One year later, Sarah’s parents re-contacted the centre asking for help because Sarah’s symptoms were back and because they complained about deterioration in some areas. First, the therapist met Sarah’s parents again, without the child, to assess how they perceived her daughter and their functioning toward the child, and the therapist adjourned the child’s anamnestic history. Sarah’s parents were particularly worried about their little daughter. Regarding Sarah’s language impairment, the parents reported Sarah’s decrease in verbal ability (stuttering, changing letters in words and difficulties with naming objects) along with a general regression to baby talk. Sarah’s oppositional behavior had also relapsed, as Sarah often seemed upset and had tantrums. In these situations, Sarah’s parents felt that they were unable to calm down and relax Sarah, and they felt distressed, powerless, and inadequate. Moreover, they reported a regression in several of Sarah’s competencies, concerning feeding (she wanted her mother to feed her), social inhibition (Sarah looked more isolated and less interested in her peers than before) and aspects of separation anxiety (she needed her parents to play with and stay next to her most of the time). A psychodynamic assessment was done using Anna Freud’s developmental lines. In particular, difficulties and regressions were found in many developmental lines at the beginning of the therapy. Following “from dependency to emotional self-reliance and adult object relationships,” Sarah showed a regression to a more dependent phase of life and was unable to stay alone even for few minutes to play or draw, and always asked for her mother’s presence (regression in the line from the Body to the Toy and from Play to Work). At the preschool, she asked for the teacher’s company and showed more difficulties in behaving and playing with other children (regression in the line from Egocentricity to Companionship). She had previously developed the ability to eat using a spoon and a fork, but at the moment of the assessment, she seemed unable to eat alone and was always asking for maternal care and help; in this case, a strong regression in the developmental line “From Suckling to Rational Eating” was found. At the same time, at the age of three, she had begun to wash her face, prefer and choose her clothes and try to dress alone, but at the moment of assessment, her regressive behavior showed she was unable to do anything in autonomy (From Irresponsibility to Responsibility in Body Management).
The therapist observed that the parents were only able to report negative descriptions when talking about their little girl. There was no pleasure or positive affection to share about their daughter. To the therapist, they appeared quite rigid, anxious about the adequacy of Sarah’s behaviors and requests, and to not always be able to understand or support Sarah’s developmental needs or understand their child in connection with her real age and developmental stage. They tended to consider their daughter as a “little adult” whose behaviors were too “childish.” Typically, their interactions with Sarah were about normative conduct: “You are a grown-up girl. Help yourself. Behave yourself. Keep sitting in a good manner.” The interactions surrounding the play were like, “You are playing too much; now, try to draw something nice for your mom.”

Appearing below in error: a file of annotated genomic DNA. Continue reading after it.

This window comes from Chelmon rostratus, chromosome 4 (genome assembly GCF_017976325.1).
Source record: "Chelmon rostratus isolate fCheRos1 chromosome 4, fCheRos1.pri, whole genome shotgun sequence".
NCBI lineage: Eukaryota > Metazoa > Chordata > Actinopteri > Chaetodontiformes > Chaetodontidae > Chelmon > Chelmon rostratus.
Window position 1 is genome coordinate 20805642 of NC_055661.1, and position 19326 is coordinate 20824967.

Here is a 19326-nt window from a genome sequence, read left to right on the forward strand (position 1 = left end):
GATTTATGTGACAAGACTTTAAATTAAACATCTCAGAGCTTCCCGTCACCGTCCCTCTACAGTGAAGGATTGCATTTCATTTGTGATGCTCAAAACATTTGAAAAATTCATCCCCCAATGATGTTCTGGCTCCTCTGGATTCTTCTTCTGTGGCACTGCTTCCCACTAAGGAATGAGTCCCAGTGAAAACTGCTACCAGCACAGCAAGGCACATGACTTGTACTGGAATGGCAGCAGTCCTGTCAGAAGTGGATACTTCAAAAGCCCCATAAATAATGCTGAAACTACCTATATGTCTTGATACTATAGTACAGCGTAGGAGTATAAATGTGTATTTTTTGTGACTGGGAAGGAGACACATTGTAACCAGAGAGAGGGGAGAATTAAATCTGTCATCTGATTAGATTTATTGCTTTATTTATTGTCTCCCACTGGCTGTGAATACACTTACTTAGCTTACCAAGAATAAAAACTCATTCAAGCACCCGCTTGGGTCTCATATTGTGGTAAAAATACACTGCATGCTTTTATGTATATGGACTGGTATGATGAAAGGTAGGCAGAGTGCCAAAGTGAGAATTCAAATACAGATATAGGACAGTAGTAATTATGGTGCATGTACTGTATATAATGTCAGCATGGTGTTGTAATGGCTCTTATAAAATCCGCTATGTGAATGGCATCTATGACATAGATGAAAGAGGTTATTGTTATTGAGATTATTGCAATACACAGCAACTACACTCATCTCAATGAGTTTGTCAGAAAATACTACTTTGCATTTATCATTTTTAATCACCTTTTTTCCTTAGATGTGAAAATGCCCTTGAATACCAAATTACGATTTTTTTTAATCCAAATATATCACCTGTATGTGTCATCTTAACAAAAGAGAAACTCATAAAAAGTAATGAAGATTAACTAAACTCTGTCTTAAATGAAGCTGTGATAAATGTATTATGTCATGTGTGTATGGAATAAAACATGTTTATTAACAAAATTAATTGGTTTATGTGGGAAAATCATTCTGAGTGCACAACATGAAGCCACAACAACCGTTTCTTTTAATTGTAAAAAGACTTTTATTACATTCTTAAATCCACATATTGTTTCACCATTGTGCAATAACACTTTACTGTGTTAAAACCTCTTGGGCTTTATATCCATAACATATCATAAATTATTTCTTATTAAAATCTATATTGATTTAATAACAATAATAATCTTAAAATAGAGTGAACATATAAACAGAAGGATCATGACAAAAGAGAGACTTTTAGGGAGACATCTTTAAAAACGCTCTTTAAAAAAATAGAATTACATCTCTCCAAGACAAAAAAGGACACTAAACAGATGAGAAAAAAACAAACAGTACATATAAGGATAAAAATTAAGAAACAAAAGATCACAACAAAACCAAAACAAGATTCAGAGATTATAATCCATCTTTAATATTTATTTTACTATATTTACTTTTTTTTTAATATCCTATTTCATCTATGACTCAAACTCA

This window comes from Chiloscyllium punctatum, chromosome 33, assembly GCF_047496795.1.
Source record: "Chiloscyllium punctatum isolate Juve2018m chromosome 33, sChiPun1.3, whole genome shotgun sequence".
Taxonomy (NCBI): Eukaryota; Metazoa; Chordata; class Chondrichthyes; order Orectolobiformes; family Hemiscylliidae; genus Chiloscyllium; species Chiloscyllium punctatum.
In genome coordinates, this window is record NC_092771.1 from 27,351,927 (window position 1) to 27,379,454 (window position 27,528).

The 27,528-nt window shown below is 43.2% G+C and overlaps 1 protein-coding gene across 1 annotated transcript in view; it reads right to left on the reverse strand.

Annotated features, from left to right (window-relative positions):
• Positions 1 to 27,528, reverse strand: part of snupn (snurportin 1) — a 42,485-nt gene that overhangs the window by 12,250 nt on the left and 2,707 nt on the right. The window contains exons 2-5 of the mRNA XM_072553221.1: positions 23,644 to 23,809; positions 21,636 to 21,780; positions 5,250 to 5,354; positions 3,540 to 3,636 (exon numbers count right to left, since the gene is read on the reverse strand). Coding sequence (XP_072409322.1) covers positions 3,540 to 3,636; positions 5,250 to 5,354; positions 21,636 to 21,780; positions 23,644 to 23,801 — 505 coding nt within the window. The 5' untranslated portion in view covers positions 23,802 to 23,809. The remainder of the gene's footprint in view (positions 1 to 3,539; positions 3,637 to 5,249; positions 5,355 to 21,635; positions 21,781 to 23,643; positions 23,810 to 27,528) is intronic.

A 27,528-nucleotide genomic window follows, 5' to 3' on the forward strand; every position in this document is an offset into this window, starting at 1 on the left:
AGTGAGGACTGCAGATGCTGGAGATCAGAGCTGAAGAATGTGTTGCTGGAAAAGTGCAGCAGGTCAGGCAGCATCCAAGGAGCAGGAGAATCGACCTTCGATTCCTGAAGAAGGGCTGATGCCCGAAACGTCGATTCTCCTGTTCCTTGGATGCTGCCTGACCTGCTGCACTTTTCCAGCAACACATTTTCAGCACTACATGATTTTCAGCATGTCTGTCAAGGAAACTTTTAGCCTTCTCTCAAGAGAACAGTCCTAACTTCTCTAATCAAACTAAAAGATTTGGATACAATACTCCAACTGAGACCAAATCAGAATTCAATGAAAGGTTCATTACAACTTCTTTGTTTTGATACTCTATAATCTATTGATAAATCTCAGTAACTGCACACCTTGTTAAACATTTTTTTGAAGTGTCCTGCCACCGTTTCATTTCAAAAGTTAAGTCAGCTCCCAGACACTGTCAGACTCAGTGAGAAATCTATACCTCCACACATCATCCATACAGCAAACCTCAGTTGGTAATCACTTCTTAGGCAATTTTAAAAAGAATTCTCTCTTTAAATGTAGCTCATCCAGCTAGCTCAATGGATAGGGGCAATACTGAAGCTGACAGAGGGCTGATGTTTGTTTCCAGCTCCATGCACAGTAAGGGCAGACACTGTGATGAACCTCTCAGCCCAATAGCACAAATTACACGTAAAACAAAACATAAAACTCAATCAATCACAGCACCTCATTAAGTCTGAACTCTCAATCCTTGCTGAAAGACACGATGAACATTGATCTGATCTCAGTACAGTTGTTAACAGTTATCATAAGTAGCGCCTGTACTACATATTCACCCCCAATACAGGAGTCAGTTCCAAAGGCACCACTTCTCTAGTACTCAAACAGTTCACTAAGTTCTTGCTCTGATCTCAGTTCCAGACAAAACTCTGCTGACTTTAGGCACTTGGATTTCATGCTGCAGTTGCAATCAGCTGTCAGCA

During the assessment phase, Sarah showed the impairment her parents had declared, highlighting a state of emotional distress and a sense of emptiness and loneliness. She looked sad, showed poor facial expressions, showed no interest in exploring the room or in playing with toys and did not talk to the therapist. However, she was able to stay alone and was eager to stay with the therapist and to follow her suggestions for interaction. According to the therapist, Sarah showed a disposition (according to her young age) to “use” the therapeutic space and the therapeutic relationship for her developmental issues, and to use the therapist as a “real relational object” to identify and interact with. She absolutely needed her own space (the therapy) to find a new model of relationship in which to express her developmental needs and emotions, without rigid requests of adjustment to be a well-behaved “grown-up girl.”
The therapist thought about what would be the best way to help this family, especially Sarah, and decided to offer a parallel path: to continue working with parents and, at the same time, to offer personal individual treatment to Sarah. The latter was motivated by Sarah’s psychodynamic assessment, which highlighted both Sarah’s indication for psychological support (symptoms and regressions) and quite a stable sense of self to gain better adjustment throughout individual psychoanalytic “developmental help,” as suggested in psychoanalytic training schools for children aged 3 to 5 years old (pre-latency cases). This double therapeutic intervention was accepted by the parents, and they started to have regular meetings twice a month and to support a weekly individual treatment with their child.